At a Glance

Operating in 11 countries in East Asia, the British Council’s Higher Education Partnerships (HEP) programme facilitates a range of collaborative activity between the UK and these 11 countries to support internationalisation of their higher education systems. Monitoring and evaluation (M&E) of British Council activities has often by hindered by the extreme differences in internationalisation and local systems across the region, as well as limited internal capacity to support robust M&E activity. IFF Research has worked collaboratively with the East Asia regional team to develop and implement a regional M&E programme that enables robust, consistent data collection across the region, with the ability to adapt to the unique needs of each country and its programmes. This programme has been paired with capacity building components to improve M&E understanding and skills within the organisation and support internal M&E ownership longer-term.

About the Client

The British Council is the United Kingdom’s international organisation for cultural relations and educational opportunities. The organisation offers English language training and funded programmes in arts, culture and education to build connections, understanding and trust between people in the UK and other countries. Their programmes work directly with individuals and institutions, and with governments and policymakers to deliver locally relevant programmes and change. In 2019, the British Council worked in more than 100 countries globally, connecting 80 million people directly and millions more through online, broadcasts and publications.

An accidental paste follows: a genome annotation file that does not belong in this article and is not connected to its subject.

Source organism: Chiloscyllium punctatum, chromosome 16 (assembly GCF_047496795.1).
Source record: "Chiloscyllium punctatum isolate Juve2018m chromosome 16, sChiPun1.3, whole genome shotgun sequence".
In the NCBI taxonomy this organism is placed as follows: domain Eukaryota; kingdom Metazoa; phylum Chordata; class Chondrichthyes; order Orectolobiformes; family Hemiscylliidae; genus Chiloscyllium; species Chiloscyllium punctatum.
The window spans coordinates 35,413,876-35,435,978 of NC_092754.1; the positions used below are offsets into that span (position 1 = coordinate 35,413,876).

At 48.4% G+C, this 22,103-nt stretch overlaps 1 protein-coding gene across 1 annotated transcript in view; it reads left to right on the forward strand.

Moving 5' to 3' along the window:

Challenges and Objectives

Internationalisation of higher education (HE) systems is at the heart of the British Council’s work globally. British Council East Asia operates regional HEP programmes across 11 countries to support regional and national internationalisation of HE systems. A diverse region, these 11 countries range from those early in the internationalisation journey (such as Myanmar or Vietnam) through to those very internationalised (such as Singapore and China), each requiring a different set of policy and/or collaborative research or teaching activities to support the needs of their country. Across the region, however, all countries are broadly working towards the same three objectives:

  1. To help the HE sector in each country achieve a greater degree of internationalisation, and to drive up standards across the HE sector
  2. To draw on and promote British HE sector expertise to support the internationalising agendas of countries in East Asia, and to increase opportunities for UK HE institutions in the region across a range of areas, as these agendas develop.